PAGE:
The costumes are made in the same way we make our instruments as well, there’s almost everything in the trash, you can find pieces of shirt, torn suitcases, some clothes people don’t use anymore. We just take them, we work on them and start putting each piece together, that’s how all our costumes don’t match. Because each artist collects for his own and makes his own costumes.
Collecting is just one part, we have to design as well and then everything has to be hand made.
What were the biggest challenges at the beginning and what kept you motivated?
Honestly, we weren’t that happy being in the garbage all the time. Kinshasa is the country of sape (dressing elegant) each music is supposed to look super elegant.
But we had to change the narrative, create something unique for ourselves as our identity, which we did and now are fine.
What are the ideas and stories behind your songs? What do you want to tell us about your music?
We sing about hustling, politics, human rights, and love. Those are the topics that we find interesting and can share a message with the audience. Each artist contributes to a song, with his instruments.
That’s the only way we can make something great when everyone is involved.
From materials found in trash cans and dumps, Fulu Miziki create unique instruments and powerful costumes and masks proving that creativity can give a new life to everything
What are the main challenges you are facing when making new music songs? How long did it take you to a new music project?
We can’t know how to say since when we started, as we were born into music, but it has just been 15 years of intense work that has brought this project to life. The only challenge is our instruments are from garbage, they break anytime when we are even on stage, but we have to replace them, which means even the sound of the music has to change automatically, and we have to adapt to it quickly.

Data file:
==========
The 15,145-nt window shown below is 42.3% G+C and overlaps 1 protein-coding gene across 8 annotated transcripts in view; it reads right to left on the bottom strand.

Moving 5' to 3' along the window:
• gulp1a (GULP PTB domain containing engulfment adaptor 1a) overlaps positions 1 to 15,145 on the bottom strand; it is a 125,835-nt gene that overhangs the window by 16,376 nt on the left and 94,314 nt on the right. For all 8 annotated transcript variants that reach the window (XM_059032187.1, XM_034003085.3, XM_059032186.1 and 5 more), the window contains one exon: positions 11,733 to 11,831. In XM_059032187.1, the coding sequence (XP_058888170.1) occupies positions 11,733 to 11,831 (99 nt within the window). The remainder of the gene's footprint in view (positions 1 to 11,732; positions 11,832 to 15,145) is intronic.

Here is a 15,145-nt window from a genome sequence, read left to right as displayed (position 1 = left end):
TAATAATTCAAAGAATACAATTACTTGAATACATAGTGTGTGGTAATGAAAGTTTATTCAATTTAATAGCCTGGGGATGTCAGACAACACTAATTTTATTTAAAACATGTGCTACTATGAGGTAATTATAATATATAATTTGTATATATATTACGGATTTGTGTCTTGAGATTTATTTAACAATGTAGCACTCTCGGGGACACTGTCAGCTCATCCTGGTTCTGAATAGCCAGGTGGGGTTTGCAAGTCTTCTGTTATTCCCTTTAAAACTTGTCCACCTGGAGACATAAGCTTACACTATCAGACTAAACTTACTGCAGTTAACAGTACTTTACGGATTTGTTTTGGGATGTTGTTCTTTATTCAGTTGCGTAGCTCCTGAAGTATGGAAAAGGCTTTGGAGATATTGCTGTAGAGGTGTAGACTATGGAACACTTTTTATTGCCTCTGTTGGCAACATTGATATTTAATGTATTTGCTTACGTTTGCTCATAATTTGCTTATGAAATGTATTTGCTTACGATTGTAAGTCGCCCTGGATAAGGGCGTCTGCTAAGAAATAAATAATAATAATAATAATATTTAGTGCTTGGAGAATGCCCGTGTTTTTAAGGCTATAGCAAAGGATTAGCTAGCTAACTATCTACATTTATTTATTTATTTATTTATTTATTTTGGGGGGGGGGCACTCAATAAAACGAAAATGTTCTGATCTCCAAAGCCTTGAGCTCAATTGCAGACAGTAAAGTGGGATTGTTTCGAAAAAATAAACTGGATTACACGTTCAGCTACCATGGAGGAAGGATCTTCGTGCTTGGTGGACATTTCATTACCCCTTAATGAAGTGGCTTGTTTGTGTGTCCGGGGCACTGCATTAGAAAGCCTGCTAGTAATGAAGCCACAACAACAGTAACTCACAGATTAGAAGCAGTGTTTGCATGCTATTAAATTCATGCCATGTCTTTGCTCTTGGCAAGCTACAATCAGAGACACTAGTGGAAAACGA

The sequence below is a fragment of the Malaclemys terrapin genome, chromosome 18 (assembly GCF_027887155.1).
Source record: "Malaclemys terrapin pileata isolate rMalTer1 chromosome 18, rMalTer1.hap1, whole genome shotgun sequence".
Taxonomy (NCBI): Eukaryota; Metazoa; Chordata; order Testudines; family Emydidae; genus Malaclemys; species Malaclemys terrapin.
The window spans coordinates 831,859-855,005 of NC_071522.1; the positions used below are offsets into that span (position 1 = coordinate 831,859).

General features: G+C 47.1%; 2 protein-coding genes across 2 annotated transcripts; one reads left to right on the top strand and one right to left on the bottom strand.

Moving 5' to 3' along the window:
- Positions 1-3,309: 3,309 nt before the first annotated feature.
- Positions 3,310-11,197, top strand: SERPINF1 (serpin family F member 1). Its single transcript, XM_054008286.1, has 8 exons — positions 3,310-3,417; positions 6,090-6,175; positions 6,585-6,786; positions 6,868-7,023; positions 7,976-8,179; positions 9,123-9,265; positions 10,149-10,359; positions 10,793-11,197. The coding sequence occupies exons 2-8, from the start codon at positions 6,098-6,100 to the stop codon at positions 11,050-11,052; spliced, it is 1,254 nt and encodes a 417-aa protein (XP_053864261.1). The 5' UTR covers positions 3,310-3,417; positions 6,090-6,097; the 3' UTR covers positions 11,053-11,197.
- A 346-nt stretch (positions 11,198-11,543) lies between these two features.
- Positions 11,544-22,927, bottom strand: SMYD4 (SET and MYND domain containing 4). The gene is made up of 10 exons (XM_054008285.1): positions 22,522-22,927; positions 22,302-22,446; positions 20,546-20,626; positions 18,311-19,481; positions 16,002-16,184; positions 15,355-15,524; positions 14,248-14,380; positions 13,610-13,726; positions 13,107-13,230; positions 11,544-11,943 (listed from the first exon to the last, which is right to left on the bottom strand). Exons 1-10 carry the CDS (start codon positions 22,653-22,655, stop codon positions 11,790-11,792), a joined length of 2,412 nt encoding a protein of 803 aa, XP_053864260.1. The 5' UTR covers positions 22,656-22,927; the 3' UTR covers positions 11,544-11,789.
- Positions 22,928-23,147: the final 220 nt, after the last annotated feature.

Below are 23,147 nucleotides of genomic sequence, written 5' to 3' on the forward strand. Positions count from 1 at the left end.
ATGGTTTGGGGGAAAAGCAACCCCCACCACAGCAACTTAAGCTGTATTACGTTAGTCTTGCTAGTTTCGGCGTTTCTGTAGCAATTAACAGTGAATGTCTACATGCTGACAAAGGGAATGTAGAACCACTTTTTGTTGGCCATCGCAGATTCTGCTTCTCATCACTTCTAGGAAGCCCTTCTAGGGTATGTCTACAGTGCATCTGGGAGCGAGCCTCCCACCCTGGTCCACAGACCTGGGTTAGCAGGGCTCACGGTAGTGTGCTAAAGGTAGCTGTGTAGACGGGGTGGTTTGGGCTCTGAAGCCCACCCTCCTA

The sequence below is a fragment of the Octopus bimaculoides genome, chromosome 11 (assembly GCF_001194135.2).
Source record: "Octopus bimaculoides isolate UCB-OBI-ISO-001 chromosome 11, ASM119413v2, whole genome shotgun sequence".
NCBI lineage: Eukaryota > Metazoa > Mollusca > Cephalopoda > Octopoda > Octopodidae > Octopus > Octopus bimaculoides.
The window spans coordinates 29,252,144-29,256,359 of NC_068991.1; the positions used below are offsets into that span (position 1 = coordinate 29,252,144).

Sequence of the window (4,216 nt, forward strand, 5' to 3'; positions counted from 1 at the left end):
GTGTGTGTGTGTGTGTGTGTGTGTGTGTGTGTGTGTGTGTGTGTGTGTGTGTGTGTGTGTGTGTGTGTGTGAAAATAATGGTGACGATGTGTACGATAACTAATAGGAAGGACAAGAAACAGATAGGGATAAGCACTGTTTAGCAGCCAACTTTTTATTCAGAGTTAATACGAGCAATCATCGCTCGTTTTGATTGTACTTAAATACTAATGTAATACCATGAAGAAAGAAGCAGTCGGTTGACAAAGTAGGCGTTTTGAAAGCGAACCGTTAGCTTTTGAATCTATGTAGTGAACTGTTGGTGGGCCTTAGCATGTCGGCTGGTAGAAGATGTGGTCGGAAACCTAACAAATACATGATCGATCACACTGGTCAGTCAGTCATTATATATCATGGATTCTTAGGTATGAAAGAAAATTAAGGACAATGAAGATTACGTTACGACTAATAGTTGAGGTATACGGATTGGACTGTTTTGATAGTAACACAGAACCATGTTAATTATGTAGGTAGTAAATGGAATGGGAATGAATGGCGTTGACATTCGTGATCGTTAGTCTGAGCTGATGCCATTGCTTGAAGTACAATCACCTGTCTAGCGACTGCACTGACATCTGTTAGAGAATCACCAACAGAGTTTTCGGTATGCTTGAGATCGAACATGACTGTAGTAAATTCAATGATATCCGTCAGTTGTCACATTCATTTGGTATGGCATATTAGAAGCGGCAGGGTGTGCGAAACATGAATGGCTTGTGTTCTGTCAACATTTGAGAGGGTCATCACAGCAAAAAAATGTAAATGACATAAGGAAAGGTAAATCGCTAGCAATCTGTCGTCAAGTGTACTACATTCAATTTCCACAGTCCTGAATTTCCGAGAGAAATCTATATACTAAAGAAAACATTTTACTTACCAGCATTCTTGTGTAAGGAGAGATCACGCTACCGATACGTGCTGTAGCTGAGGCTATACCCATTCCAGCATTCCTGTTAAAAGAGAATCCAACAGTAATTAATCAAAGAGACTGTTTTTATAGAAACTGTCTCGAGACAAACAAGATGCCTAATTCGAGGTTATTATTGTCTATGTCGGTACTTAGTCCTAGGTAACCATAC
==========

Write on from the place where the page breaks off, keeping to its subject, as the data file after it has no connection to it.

Can you share with us any meaningful story behind the scene of your work?
We are inspiring a big generation about recycling and using less plastic, it’s very important to us. W
There is a universal rhythm in your sounds, but also fresh and new waves. What do you hope your audience would understand from your music?
That’s it’s time for something new, that we searched for years in order to bring them something and we hope they will enjoy it.
Photos courtesy of Fulu Miziki
Ciao! My name is Dominique. I’m Italian and I’m proud to be a mix. My father was an Italian chemical engineer and high school teacher, with Greek and Polish heritage. My mother is Haitian, she was high school language teacher, with Dominican, Spanish, French, Portuguese, African and Native American heritage. Being a mix makes me appreciate to want to understand different cultures and lifestyles. I grew up in Italy, lived few years in Haiti, travel around main European capitals, lived seven years in China, six in Spain and UK. Traveling makes me feel that we can learn something from every situation in every part of the world.